Shifting Sense: The past as our future

Ms. Michelle Tan - Post Graduate
2012 Conference

It is important for migrants to be able to assimilate without losing cultural identities. However, assimilation can lead to language deaths or cultural genocide that affects a person’s moral development.

This paper examines how Diaspora and assimilation has threatened the existence of dialects in Singapore. In an attempt to foster a common identity amongst the various ethnicities, the government launched a campaign that severely decreased the use of dialects, forcing a divide amongst the generations in Singapore.

The paper introduces my research in progress as an example of how design can educate and counteract cultural genocide and language obsolecense. Connecting Dots, which is a proposed outcome of my research, is a Personalised Interactive Web series that endeavours to promote and revitalise the vanishing heritage and multicultural dialects of Singapore. It introduces Singaporean preschoolers to academic lessons and holistic values such as social consciousness and emotional intelligence. Through interactive music, storytelling and craft, it will provide an avenue for learning and self-discovery.

The research proposes to promote holistic learning through an online multimedia system that allows users to personalise elements of interaction. Fleming’s VARK and Mayer’s Multimedia Design Principles will guide Connecting Dots’ interface and content design. The paper will present how Connecting Dots is developed and enriched through an analysis of its prototypes.

Connecting Dots may serve as a springboard for others to develop ways to preserve heritage and culture within other shared communities.

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About the author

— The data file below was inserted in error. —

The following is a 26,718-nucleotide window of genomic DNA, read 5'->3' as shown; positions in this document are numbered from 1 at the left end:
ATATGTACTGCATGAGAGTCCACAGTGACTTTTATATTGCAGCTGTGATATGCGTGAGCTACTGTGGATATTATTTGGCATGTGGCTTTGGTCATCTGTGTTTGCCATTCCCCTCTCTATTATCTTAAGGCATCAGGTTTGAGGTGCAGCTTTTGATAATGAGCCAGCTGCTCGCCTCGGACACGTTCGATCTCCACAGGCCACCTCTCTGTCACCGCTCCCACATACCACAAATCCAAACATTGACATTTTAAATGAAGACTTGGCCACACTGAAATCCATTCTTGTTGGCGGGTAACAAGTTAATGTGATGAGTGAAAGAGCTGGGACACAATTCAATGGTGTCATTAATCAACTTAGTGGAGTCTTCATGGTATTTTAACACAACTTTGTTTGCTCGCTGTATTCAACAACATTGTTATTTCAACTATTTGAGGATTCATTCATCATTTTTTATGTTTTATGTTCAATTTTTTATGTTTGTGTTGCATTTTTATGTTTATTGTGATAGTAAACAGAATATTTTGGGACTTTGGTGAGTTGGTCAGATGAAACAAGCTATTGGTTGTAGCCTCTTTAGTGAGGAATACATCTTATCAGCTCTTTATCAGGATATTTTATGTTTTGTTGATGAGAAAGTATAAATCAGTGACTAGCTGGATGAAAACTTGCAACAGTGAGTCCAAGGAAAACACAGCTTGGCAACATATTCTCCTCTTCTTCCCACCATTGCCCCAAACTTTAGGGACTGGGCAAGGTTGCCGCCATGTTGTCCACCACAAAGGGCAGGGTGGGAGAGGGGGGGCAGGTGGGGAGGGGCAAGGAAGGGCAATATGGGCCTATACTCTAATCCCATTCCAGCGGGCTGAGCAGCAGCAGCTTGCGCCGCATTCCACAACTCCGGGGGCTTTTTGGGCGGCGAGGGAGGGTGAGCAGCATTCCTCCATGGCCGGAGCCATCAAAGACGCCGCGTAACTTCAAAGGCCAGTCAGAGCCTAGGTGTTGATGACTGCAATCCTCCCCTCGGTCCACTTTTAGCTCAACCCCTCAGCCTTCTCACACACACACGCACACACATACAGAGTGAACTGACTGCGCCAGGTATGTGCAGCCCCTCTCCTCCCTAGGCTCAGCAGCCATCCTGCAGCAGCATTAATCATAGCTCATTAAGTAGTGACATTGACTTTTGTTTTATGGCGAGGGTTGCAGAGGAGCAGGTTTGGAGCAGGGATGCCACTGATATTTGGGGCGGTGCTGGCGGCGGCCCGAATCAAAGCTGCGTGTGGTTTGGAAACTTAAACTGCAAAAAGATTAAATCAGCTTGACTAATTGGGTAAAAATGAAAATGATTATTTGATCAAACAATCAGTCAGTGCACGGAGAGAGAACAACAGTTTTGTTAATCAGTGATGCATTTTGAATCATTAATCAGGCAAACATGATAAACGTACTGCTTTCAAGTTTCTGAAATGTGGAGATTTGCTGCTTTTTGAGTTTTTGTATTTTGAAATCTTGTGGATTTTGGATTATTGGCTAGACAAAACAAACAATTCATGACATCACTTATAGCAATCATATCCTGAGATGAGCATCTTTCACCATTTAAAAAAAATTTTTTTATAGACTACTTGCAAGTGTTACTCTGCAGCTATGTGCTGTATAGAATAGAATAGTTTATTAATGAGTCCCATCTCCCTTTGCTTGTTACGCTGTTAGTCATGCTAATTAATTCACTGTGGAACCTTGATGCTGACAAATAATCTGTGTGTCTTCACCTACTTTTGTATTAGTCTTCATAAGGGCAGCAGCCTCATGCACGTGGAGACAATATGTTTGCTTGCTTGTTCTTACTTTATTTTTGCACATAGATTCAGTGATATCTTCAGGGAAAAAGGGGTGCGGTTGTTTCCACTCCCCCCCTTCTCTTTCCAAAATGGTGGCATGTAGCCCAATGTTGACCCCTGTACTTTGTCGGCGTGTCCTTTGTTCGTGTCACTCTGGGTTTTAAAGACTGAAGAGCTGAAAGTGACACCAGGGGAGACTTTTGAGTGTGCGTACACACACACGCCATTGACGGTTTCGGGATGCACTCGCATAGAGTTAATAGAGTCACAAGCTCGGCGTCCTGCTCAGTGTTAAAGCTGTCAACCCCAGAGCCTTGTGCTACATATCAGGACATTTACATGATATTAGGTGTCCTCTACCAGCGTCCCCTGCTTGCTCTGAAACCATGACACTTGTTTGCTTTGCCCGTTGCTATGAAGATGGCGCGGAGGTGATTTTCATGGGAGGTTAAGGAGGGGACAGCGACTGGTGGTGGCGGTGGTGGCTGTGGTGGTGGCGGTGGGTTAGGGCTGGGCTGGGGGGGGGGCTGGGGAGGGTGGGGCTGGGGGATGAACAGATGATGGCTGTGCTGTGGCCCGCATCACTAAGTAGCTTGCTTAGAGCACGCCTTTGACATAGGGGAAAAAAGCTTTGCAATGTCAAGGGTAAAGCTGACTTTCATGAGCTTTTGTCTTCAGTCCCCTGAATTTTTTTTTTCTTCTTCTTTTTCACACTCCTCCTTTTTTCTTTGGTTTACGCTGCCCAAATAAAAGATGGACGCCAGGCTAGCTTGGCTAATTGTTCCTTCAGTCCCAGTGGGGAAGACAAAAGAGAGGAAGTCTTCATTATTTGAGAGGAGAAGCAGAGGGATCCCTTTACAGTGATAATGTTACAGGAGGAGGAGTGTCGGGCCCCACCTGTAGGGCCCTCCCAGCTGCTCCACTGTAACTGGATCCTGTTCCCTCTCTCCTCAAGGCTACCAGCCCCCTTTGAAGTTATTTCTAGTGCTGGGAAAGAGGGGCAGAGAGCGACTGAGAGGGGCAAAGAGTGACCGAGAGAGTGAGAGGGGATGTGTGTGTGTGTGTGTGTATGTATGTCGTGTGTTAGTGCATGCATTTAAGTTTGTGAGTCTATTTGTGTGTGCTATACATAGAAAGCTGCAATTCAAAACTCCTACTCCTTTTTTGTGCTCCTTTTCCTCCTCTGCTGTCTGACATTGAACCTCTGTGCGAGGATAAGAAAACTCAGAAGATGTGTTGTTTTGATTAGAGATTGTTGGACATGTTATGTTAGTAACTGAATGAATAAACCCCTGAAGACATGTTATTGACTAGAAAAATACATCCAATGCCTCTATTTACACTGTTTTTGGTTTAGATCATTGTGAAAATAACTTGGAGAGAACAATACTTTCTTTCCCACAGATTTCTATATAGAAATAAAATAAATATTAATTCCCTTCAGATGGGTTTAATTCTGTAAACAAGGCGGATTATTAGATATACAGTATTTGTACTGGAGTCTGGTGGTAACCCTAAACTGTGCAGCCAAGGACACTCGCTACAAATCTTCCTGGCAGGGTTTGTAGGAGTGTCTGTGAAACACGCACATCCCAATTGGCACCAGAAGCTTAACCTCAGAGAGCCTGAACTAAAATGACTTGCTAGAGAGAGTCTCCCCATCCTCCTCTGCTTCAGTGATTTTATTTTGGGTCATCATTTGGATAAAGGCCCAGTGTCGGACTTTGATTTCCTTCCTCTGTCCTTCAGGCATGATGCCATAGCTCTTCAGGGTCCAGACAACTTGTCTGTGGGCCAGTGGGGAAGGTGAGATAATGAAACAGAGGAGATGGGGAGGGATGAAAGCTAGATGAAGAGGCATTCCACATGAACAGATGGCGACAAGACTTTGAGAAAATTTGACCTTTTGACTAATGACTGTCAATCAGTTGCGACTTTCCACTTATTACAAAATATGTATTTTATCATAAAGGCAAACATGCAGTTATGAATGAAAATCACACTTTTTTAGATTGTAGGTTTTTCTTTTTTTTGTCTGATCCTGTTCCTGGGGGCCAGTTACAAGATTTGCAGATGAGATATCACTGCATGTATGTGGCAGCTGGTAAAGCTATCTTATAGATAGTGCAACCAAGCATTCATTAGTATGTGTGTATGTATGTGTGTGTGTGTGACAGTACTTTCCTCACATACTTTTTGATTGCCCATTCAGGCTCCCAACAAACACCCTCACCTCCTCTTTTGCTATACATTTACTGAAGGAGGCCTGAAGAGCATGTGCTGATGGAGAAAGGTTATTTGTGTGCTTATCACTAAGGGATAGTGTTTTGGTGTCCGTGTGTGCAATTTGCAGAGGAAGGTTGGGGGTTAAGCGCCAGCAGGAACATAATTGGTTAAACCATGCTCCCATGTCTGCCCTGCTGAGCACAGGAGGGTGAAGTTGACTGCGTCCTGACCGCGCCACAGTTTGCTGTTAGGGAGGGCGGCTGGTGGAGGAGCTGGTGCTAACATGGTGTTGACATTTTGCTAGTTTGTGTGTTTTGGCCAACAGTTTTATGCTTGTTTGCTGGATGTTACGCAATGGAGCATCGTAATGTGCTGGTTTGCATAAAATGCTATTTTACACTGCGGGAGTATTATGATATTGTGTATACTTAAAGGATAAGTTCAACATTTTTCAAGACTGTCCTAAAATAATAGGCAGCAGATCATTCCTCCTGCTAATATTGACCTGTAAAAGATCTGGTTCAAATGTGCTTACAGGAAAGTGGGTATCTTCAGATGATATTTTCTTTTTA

Michelle moved from Singapore to Australia to further her studies. She graduated from University of Sydney with a Masters of Film and Digital Image in 2009. In 2012, she will complete a Graduate Diploma of Communications in Interactive Media Development with Edith Cowan University and is currently preparing a proposal for a Masters Degree by Research. While studying, Michelle has continuously engaged in creative practice. Over the years she has been involved in over 30 short films, some of which have been recognised in competitions. She co-owns a production company and has produced various interactive training / corporate and music videos. She has also written and directed 3 original broadcast info-tainment television series. Michelle specialises in live multi-camera directing and has had 13 years of experience in this field. Before she moved to Perth, she was a Media Producer for a Sydney studio, producing over 150 broadcast lifestyle episodes. She was also a lecturer and assistant faculty head of Screen Production in the School of Creative Arts Sydney. Her research interest spans cognition; creativity; culture; identity; television broadcast; new media; human-computer interaction; affective design; instructional design and usability studies.